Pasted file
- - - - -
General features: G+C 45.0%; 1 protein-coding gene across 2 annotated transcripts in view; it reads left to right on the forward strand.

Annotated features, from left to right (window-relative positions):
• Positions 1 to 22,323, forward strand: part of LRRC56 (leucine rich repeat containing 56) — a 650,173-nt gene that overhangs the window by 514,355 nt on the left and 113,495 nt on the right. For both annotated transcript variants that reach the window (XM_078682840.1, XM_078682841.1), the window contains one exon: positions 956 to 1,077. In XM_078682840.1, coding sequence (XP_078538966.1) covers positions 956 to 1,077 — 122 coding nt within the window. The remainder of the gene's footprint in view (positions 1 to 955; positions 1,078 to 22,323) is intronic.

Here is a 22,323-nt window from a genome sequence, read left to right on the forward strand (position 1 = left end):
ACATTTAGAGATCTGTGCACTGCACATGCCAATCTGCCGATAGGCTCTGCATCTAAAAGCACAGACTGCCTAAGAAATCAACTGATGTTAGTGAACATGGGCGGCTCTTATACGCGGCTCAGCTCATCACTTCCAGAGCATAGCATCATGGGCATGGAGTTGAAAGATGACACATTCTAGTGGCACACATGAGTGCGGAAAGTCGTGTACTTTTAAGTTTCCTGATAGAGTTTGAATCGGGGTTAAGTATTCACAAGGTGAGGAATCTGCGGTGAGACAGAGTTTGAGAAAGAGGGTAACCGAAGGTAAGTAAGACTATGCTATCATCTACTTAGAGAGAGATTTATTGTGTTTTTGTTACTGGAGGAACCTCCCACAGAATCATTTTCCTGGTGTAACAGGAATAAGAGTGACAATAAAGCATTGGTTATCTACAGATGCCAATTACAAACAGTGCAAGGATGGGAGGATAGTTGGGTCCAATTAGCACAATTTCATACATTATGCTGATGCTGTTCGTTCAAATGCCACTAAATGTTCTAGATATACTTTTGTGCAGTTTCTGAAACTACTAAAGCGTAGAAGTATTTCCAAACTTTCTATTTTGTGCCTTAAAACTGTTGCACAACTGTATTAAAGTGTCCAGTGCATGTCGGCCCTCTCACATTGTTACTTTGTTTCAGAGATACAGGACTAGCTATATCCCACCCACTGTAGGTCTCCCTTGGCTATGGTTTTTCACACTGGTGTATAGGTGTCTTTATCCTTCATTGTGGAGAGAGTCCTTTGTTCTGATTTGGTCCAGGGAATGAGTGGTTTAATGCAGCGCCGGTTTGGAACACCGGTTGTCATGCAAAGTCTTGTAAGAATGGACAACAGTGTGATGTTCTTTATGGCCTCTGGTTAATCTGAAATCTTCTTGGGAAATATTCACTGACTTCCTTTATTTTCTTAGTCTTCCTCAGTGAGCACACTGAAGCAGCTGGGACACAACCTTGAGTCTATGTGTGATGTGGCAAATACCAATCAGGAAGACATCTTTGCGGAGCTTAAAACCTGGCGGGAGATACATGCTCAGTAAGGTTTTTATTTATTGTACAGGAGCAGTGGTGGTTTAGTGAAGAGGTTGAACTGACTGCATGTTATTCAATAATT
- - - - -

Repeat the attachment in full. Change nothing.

General features: G+C 45.0%; 1 protein-coding gene across 2 annotated transcripts in view; it reads left to right on the forward strand.

Annotated features, from left to right (window-relative positions):
• Positions 1 to 22,323, forward strand: part of LRRC56 (leucine rich repeat containing 56) — a 650,173-nt gene that overhangs the window by 514,355 nt on the left and 113,495 nt on the right. For both annotated transcript variants that reach the window (XM_078682840.1, XM_078682841.1), the window contains one exon: positions 956 to 1,077. In XM_078682840.1, coding sequence (XP_078538966.1) covers positions 956 to 1,077 — 122 coding nt within the window. The remainder of the gene's footprint in view (positions 1 to 955; positions 1,078 to 22,323) is intronic.

Here is a 22,323-nt window from a genome sequence, read left to right on the forward strand (position 1 = left end):
ACATTTAGAGATCTGTGCACTGCACATGCCAATCTGCCGATAGGCTCTGCATCTAAAAGCACAGACTGCCTAAGAAATCAACTGATGTTAGTGAACATGGGCGGCTCTTATACGCGGCTCAGCTCATCACTTCCAGAGCATAGCATCATGGGCATGGAGTTGAAAGATGACACATTCTAGTGGCACACATGAGTGCGGAAAGTCGTGTACTTTTAAGTTTCCTGATAGAGTTTGAATCGGGGTTAAGTATTCACAAGGTGAGGAATCTGCGGTGAGACAGAGTTTGAGAAAGAGGGTAACCGAAGGTAAGTAAGACTATGCTATCATCTACTTAGAGAGAGATTTATTGTGTTTTTGTTACTGGAGGAACCTCCCACAGAATCATTTTCCTGGTGTAACAGGAATAAGAGTGACAATAAAGCATTGGTTATCTACAGATGCCAATTACAAACAGTGCAAGGATGGGAGGATAGTTGGGTCCAATTAGCACAATTTCATACATTATGCTGATGCTGTTCGTTCAAATGCCACTAAATGTTCTAGATATACTTTTGTGCAGTTTCTGAAACTACTAAAGCGTAGAAGTATTTCCAAACTTTCTATTTTGTGCCTTAAAACTGTTGCACAACTGTATTAAAGTGTCCAGTGCATGTCGGCCCTCTCACATTGTTACTTTGTTTCAGAGATACAGGACTAGCTATATCCCACCCACTGTAGGTCTCCCTTGGCTATGGTTTTTCACACTGGTGTATAGGTGTCTTTATCCTTCATTGTGGAGAGAGTCCTTTGTTCTGATTTGGTCCAGGGAATGAGTGGTTTAATGCAGCGCCGGTTTGGAACACCGGTTGTCATGCAAAGTCTTGTAAGAATGGACAACAGTGTGATGTTCTTTATGGCCTCTGGTTAATCTGAAATCTTCTTGGGAAATATTCACTGACTTCCTTTATTTTCTTAGTCTTCCTCAGTGAGCACACTGAAGCAGCTGGGACACAACCTTGAGTCTATGTGTGATGTGGCAAATACCAATCAGGAAGACATCTTTGCGGAGCTTAAAACCTGGCGGGAGATACATGCTCAGTAAGGTTTTTATTTATTGTACAGGAGCAGTGGTGGTTTAGTGAAGAGGTTGAACTGACTGCATGTTATTCAATAATT